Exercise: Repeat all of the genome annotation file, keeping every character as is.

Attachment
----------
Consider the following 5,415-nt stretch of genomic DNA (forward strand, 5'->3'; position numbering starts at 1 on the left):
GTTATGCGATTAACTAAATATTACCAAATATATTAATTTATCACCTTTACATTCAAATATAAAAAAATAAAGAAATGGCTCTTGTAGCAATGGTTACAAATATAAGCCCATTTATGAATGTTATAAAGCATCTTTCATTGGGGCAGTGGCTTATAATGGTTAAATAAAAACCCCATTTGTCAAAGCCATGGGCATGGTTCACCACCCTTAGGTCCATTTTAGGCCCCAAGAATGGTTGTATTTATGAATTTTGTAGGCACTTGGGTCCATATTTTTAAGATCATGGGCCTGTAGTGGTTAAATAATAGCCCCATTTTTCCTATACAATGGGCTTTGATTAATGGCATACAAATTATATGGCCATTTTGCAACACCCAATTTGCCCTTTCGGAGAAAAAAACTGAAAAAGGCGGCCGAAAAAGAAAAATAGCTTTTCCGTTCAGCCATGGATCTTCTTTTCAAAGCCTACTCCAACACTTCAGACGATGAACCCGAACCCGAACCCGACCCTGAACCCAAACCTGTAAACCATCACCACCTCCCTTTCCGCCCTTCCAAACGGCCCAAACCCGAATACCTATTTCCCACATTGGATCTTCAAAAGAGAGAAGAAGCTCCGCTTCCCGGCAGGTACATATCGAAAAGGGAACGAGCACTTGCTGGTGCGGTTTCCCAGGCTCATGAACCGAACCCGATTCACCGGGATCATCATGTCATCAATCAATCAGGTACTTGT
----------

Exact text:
Consider the following 5,415-nt stretch of genomic DNA (forward strand, 5'->3'; position numbering starts at 1 on the left):
GTTATGCGATTAACTAAATATTACCAAATATATTAATTTATCACCTTTACATTCAAATATAAAAAAATAAAGAAATGGCTCTTGTAGCAATGGTTACAAATATAAGCCCATTTATGAATGTTATAAAGCATCTTTCATTGGGGCAGTGGCTTATAATGGTTAAATAAAAACCCCATTTGTCAAAGCCATGGGCATGGTTCACCACCCTTAGGTCCATTTTAGGCCCCAAGAATGGTTGTATTTATGAATTTTGTAGGCACTTGGGTCCATATTTTTAAGATCATGGGCCTGTAGTGGTTAAATAATAGCCCCATTTTTCCTATACAATGGGCTTTGATTAATGGCATACAAATTATATGGCCATTTTGCAACACCCAATTTGCCCTTTCGGAGAAAAAAACTGAAAAAGGCGGCCGAAAAAGAAAAATAGCTTTTCCGTTCAGCCATGGATCTTCTTTTCAAAGCCTACTCCAACACTTCAGACGATGAACCCGAACCCGAACCCGACCCTGAACCCAAACCTGTAAACCATCACCACCTCCCTTTCCGCCCTTCCAAACGGCCCAAACCCGAATACCTATTTCCCACATTGGATCTTCAAAAGAGAGAAGAAGCTCCGCTTCCCGGCAGGTACATATCGAAAAGGGAACGAGCACTTGCTGGTGCGGTTTCCCAGGCTCATGAACCGAACCCGATTCACCGGGATCATCATGTCATCAATCAATCAGGTACTTGT